The days of having posters of scantily-clad women plastered on the walls of local rum shops could be a numbered with the recent passage in Parliament of the Employment Sexual Harassment (Prevention) Bill 2017.
While the Bill does not specifically outlaw the hanging of posters, such as the popular Banks Calendar Girl, in local watering holes, Labour Management Advisor at the Barbados Employers’ Federation (BEC) Melony James explained today that once the law was fully enacted, all it would take is for one employee to raise objection for the images to have to be removed.
“I tell people that they have to be careful of the paraphernalia that you have in your organization. In a rum shop we may say that the Banks Calendar Girl is something that is okay in that setting because we have come to accept that in our culture. However, in the said rum shop, if an employee does not like the poster that is there because it seems offensive, that has now crossed the line and now has become an act of sexual harassment, so therefore situations like that have to be also cautioned,” said James during a presentation today entitled Sexual Harassment-a modern workplace dilemma at the BEC’s Dalkeith Road office.
Referencing a section of the legislation which won parliamentary approval last month, James explained that the measures which become law in six months time, prohibit the transmission of offensive material of any kind.
She also warned that the onus was on the owner of the establishment to ensure that the environment was harassment free; therefore it did not matter if the posters were up before the offended party commenced employment.
“It does not matter if they were up before. Remember the Act says that that the employers must create an environment that is free of sexual harassment,” she stressed.
Attorney-at-law Cicely Chase supported James’ interpretation of the new law while cautioning employees that transmission of offensive material was not limited to print, but also included suggestive jokes shared on Whatsapp and other forms of social media that could be used as evidence of sexual harassment.
“This Act speaks to this kind of conduct so someone could perceive that type of conduct to be harassment because I may perceive that the person is trying to send me a message through social media to harass me and the proof will be right there when you take the complaint to the employer,” she said.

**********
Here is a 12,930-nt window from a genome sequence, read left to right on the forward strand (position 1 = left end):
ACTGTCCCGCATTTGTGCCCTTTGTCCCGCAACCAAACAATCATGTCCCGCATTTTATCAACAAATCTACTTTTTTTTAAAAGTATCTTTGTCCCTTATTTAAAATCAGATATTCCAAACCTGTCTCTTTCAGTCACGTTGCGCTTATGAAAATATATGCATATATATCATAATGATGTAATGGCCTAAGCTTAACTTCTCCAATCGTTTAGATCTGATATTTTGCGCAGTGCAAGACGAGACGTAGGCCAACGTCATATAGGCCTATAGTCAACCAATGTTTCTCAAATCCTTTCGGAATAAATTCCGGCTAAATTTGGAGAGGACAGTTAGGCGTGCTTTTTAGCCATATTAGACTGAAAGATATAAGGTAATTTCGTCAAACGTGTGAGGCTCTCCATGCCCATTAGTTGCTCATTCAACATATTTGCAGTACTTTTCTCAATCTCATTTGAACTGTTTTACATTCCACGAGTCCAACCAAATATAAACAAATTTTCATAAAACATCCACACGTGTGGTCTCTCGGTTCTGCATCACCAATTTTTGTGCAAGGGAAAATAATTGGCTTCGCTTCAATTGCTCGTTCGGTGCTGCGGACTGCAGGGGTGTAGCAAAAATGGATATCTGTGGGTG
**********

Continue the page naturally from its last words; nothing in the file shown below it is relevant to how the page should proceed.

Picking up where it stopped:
In piloting the Employment Sexual Harassment (Prevention) Bill, 2017 in the Upper House last month, Minister of Labour Senator Dr Esther Byer-Suckoo said Barbadians “have to have the right to work without fear of molestation, harassment [or] fear of any kind in the workplace”.
Stating that she knows of older women, men and young people who complain of sexual harassment in the workplace, Byer-Suckoo said, “we have to be able to say to them by virtue of this legislation, it stops now”.
She explained that under the Act, the “use of sexually suggestive words, comments, jokes, gestures or actions that annoy, alarm or abuse a person” may be considered sexual harassment, so too “the initiation of uninvited physical contact with a person; the initiation of unwelcome sexual advances or the requests of sexual favours from a person; asking a person intrusive questions that are of a sexual nature that pertain to that person’s private life; transmitting sexually offensive writing or material of any kind; making sexually offensive telephone calls to a person; or any other sexually suggestive conduct of an offensive nature”.
Byer-Suckoo explained the legislation was gender neutral and therefore “does not presuppose that the perpetrator is a man and the victim is a woman, but allows for those occasions where either could be the victim and either could be the perpetrator”.
She however hastened to add that the proposed law was not an opening for regulations making homosexuality legal.
“There is concern when we say gender neutral, when I speak to harassment of the vulnerable groups such as women, homosexual men, and lesbians . . . that I would hear in the public domain this is opening up the door to legalizing homosexuality.
“That is not the aim of this legislation. That is not what this legislation is doing,” she emphasized.